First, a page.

Introduction: There is increasing evidence for an association between treatment with selective serotonin reuptake inhibitors (SSRI) and an increased risk of bleeding events. The most important underlying mechanism appears to be inhibition of serotonin uptake in platelets, an effect that is also present in antidepressants with non-selective serotonin-reuptake inhibition (NSRI). Accordingly, also NSRI may be associated with an increased risk of bleeding. However, there is little data in this regard.
Methods: Based on data (spontaneous reports of adverse drug reactions) from 2 pharmacovigilance databases (WHO-database/Vigibase™; BfArM/AkdÄ-database in Germany) we used a case/non-case approach and calculated reporting odds ratios (ROR) as measures for disproportionality regarding the association of treatment with an agent of the group SSRI/NSRI and haemorrhages.
Results: Whereas both positive control agents (ASS and diclofenac) were statistically associated with haemorrhages in both databases (ASS: BfArM/AkdÄ, ROR 13.62 [95% CI 12.76-14.53]/WHO, ROR 12.96 [95% CI 12.75-13.16]; diclofenac: BfArM/AkdÄ, ROR 3.01 [95% CI 2.71-3.21]/WHO, ROR 2.11 [95% CI 2.05-2.16]), none of the agents of the group SSRI (ROR<1) was associated with haemorrhages. In group NSRI, only St. John's wort/hypericum was associated with haemorrhages (WHO-database, ROR 1.31 [95% CI 1.06-1.63]).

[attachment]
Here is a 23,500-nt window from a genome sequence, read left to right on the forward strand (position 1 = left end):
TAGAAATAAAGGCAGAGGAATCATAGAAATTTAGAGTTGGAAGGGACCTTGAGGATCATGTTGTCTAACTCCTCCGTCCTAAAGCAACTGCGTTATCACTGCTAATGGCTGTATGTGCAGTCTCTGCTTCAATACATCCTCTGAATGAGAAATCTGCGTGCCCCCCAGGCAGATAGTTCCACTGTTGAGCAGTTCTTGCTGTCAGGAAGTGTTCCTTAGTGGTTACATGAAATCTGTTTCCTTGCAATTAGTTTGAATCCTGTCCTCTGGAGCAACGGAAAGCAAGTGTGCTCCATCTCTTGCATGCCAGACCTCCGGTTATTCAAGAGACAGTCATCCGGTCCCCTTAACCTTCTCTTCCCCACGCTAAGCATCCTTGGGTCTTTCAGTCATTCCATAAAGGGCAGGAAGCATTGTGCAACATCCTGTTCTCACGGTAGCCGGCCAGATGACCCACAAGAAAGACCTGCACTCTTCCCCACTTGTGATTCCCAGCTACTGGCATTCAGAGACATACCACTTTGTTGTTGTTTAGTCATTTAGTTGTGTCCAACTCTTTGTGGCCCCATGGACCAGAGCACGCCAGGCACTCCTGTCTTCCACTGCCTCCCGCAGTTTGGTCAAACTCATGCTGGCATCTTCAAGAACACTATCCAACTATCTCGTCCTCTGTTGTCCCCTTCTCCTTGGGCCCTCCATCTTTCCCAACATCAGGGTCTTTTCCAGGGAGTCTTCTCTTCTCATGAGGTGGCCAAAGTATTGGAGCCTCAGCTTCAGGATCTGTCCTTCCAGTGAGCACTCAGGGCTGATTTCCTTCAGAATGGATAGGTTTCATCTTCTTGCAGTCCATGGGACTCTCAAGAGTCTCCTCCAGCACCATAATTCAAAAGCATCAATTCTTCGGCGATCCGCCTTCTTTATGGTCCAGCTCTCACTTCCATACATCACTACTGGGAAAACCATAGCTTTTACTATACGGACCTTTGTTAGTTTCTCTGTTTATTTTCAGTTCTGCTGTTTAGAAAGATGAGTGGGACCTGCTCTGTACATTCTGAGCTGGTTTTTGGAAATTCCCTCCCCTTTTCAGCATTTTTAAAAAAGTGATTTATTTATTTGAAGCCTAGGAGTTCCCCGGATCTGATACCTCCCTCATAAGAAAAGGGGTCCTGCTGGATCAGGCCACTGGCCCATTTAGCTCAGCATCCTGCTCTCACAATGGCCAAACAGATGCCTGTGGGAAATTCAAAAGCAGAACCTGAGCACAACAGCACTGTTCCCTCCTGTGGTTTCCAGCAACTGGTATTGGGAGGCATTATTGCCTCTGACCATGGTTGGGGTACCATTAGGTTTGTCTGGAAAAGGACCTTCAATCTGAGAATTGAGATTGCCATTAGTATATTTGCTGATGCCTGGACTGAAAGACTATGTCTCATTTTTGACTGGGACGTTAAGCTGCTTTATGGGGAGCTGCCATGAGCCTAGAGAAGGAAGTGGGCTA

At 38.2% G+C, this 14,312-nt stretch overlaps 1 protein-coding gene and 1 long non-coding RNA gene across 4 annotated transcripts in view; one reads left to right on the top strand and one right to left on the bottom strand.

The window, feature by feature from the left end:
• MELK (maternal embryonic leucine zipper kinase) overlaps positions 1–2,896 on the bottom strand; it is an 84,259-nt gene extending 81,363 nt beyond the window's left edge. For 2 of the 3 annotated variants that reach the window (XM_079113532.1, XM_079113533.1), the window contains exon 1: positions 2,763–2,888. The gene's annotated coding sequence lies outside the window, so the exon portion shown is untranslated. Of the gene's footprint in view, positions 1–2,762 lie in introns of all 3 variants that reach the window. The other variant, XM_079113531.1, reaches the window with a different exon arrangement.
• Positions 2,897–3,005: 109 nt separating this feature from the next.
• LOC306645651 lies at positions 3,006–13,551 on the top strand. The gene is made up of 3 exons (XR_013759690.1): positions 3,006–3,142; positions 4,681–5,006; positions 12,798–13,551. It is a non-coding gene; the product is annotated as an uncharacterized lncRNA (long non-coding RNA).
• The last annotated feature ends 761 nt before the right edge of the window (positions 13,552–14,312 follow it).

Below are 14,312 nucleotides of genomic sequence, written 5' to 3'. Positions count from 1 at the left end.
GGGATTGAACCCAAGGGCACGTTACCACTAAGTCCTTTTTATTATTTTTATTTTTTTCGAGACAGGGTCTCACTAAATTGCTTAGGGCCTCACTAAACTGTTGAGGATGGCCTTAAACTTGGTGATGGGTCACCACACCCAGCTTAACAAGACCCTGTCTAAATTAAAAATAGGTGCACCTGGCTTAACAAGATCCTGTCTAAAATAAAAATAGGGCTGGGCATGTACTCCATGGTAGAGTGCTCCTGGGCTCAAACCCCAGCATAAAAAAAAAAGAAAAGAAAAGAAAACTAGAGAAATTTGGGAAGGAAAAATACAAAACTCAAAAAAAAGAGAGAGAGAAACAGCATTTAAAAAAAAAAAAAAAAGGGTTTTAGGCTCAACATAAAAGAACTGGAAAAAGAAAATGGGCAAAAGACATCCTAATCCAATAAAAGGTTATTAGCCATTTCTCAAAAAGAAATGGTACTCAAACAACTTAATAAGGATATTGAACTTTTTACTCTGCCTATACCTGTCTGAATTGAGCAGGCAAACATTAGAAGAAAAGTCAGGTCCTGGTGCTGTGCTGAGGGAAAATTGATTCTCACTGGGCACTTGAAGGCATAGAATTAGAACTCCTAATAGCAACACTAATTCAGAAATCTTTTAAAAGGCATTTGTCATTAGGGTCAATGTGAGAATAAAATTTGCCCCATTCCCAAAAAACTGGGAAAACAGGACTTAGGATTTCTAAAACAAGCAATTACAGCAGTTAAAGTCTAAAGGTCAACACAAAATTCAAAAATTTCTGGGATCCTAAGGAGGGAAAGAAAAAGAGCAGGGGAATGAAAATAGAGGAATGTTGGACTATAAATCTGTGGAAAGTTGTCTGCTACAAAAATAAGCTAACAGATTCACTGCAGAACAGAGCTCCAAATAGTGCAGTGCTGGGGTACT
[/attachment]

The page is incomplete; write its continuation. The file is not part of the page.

Discussion: Signal detectioning in 2 pharmacovigilance databases suggest that serotonin reuptake inhibition is not associated with an increased risk of bleeding. However, underreporting may have accounted for the evaluated absent associations, particularly concerning SSRI. Regarding the detected increased risk of bleeding associated with hypericum, pharmacokinetic drug-drug interactions may be relevant independent of serotonin reuptake inhibition.
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